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I have recently graduated from Newcastle University with a BSc Joint Honours degree in Psychology and Nutrition. My enthusiasm for nutrition began during my time as a competitive swimmer where the importance of good nutrition in enhancing performance was emphasised. After choosing to take psychology at GSCE and A-level I also developed a passion for psychology and became aware of the relationship between the two subjects. As a result of achieving 100% in my AS psychology exam my teachers prompted me to take psychology at degree level. My desire to study nutrition remained making my choice difficult. However, when searching for university courses I came across the dual degree with both psychology and nutrition. The opportunity to study both disciplines side-by-side really excited me, providing the opportunity to learn about two subjects I am fascinated by, the perfect prospect!

The dual degree is quite uncommon with only 3 other universities in the UK offering the degree: Liverpool Hope, St Mary’s Twickenham and Worchester, and Bournemouth offering an MSc in Nutrition and Behaviour. My cohort was also a small class with only 8 students beginning the degree.

The role of psychology in nutrition is often overlooked even though they are very intertwined. At a basic level, the food we eat effects our brain and mental health. We need food to provide the brain with energy and the type of food we eat can impact our mood and emotions. The gut-brain axis is an evolving area of research which describes the mechanism of a two-way communication between the brain and the gut. Changes in the brain can impact the gut, and changes in the gut (including the microbiome) can impact the brain. Secondly, our perception of food is created based on our thoughts, which influence food choice. Food choice is influenced by consumer marketing and advertising, which uses psychology to increase sales. For example, placing food products at eye level to encourage purchasing. There is also the role of understanding disordered relationships with food which stems from individual psychology, both past and present. To understand an individuals body image and self-esteem, which can also impact food intake, we must first understand the psychological mechanisms behind the cause of poor body image and low self-esteem. Finally, psychology is essential to understand when encouraging behaviour change. To effectively promote changes in behaviour we must first have an understanding of human behaviour, including why we all behave differently and how to effectively increase motivation.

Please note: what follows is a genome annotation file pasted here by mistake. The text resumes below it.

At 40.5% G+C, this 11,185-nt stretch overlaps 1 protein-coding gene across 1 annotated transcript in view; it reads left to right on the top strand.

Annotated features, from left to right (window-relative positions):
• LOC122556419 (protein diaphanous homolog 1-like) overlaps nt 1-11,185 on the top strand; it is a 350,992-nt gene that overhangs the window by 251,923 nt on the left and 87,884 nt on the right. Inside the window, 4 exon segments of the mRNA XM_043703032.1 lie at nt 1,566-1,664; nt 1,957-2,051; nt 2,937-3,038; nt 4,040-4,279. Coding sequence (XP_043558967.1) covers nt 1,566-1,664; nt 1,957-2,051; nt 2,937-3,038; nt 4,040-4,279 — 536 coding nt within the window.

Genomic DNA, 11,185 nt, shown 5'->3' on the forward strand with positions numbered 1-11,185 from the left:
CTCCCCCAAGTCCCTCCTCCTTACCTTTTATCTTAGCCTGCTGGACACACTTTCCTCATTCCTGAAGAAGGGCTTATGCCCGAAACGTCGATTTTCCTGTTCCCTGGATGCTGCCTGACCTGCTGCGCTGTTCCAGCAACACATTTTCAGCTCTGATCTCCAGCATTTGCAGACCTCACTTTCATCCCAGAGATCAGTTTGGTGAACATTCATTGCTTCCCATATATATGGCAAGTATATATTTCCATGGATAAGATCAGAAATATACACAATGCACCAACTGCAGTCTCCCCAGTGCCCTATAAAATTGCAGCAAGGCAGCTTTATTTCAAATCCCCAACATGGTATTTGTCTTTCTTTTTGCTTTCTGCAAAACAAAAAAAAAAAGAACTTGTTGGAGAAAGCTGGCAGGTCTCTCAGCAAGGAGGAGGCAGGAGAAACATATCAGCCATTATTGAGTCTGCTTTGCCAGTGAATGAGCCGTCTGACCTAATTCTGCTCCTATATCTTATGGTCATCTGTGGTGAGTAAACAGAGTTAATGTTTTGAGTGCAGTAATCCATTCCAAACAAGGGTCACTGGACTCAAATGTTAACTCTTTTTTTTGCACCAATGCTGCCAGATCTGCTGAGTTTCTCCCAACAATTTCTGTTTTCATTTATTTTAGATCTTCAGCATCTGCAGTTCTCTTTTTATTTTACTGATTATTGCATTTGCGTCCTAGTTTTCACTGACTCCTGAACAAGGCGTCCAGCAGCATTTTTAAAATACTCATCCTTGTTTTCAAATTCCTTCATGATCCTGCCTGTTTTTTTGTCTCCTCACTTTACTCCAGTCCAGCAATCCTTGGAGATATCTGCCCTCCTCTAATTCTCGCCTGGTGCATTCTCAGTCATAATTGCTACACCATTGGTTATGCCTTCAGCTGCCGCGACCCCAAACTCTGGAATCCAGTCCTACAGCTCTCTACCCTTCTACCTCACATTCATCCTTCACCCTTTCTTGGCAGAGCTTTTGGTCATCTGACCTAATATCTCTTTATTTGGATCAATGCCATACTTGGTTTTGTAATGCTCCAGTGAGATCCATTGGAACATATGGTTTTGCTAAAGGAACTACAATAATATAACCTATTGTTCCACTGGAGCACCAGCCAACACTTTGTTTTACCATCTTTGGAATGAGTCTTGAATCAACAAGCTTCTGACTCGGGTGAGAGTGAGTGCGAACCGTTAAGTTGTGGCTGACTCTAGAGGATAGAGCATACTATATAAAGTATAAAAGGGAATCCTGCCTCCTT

Gaining an understanding of both disciplines has been hugely beneficial for me and I will take everything I have learned with me into my professional career. I am interested in behaviour change, specifically relating to food choice and intake. Individual motivation and empowerment is a huge part of this, which all relate back to the human brain.

Nutritank provide essential evidence-based nutrition and lifestyle education and advice online, for both medical students/doctors and members of the public. I support Nutritank as their goal to empower members of the public to improve health and encourage health care professionals to feel confident in giving nutrition and lifestyle advice is so important. The wide range of resources and information they share means the work is accessible and helpful to everyone.

Lucy Walton

Lucy Walton

Hi, I'm Lucy! I recently graduated with a BSc in Psychology and Nutrition from Newcastle University. I am passionate about inspiring individuals to improve their health and increase well-being through food and movement. I love baking and creating new recipes! Running and yoga are my favorite forms of exercise.

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